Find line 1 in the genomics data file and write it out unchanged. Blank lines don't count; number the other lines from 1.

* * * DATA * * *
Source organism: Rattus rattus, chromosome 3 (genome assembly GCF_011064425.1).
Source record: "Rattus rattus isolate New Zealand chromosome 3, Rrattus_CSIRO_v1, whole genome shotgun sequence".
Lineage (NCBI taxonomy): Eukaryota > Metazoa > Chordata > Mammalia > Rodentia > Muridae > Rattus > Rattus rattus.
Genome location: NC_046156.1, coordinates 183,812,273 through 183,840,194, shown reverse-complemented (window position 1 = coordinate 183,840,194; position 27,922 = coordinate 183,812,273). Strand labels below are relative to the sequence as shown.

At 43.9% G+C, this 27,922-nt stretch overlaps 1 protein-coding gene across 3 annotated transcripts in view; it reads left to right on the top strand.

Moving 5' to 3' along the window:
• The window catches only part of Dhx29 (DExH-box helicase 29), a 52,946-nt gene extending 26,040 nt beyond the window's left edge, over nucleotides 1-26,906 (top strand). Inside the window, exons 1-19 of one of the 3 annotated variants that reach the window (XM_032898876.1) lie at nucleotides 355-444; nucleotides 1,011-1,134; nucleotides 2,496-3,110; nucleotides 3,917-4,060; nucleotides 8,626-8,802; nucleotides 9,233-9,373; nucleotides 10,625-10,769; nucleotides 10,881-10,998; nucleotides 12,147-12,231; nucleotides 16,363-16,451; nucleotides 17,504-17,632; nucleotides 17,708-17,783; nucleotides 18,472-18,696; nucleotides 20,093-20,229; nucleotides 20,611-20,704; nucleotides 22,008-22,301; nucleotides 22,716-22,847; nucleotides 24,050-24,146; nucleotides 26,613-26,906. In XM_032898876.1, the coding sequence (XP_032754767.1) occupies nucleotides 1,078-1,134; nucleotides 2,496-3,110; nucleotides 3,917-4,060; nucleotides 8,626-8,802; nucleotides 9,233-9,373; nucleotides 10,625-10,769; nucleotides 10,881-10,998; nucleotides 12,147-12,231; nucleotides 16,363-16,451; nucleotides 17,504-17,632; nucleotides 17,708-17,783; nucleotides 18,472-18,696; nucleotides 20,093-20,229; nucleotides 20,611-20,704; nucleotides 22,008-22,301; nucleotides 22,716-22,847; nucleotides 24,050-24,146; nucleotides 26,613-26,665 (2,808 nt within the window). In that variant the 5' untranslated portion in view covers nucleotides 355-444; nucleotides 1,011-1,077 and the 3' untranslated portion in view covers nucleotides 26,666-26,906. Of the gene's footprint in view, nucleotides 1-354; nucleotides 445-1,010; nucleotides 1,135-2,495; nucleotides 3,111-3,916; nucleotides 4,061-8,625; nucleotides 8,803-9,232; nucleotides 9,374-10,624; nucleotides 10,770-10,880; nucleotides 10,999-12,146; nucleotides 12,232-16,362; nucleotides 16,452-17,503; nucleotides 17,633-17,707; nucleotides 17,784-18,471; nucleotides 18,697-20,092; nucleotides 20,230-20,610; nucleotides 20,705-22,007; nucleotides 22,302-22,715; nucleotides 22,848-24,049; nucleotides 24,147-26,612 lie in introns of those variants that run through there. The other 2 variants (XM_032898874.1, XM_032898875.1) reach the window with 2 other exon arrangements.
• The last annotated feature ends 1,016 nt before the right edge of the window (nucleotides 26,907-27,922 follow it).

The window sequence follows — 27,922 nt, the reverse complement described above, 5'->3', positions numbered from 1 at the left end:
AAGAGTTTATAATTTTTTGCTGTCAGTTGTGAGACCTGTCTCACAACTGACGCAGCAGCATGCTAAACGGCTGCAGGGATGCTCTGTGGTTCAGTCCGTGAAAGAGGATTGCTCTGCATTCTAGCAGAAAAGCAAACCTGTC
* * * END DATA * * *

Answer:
Source organism: Rattus rattus, chromosome 3 (genome assembly GCF_011064425.1).